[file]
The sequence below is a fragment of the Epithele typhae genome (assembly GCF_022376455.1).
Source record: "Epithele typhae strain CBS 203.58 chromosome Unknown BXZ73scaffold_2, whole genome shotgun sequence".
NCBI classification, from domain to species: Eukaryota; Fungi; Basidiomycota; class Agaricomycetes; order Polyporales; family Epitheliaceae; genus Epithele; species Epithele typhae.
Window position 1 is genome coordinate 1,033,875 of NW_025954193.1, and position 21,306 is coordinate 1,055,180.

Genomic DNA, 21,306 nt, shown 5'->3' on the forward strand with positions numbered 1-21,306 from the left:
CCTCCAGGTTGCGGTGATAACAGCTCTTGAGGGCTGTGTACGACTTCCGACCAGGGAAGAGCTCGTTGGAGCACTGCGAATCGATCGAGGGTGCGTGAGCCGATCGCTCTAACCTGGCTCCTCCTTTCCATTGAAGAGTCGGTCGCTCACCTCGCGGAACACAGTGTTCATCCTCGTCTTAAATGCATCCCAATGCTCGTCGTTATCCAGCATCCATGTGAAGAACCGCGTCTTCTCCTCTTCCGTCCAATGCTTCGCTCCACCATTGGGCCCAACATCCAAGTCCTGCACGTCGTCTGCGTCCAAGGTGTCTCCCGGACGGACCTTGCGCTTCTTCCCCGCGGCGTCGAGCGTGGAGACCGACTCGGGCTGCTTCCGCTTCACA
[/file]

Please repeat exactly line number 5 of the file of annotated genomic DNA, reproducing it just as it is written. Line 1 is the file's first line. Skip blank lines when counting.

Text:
Genomic DNA, 21,306 nt, shown 5'->3' on the forward strand with positions numbered 1-21,306 from the left: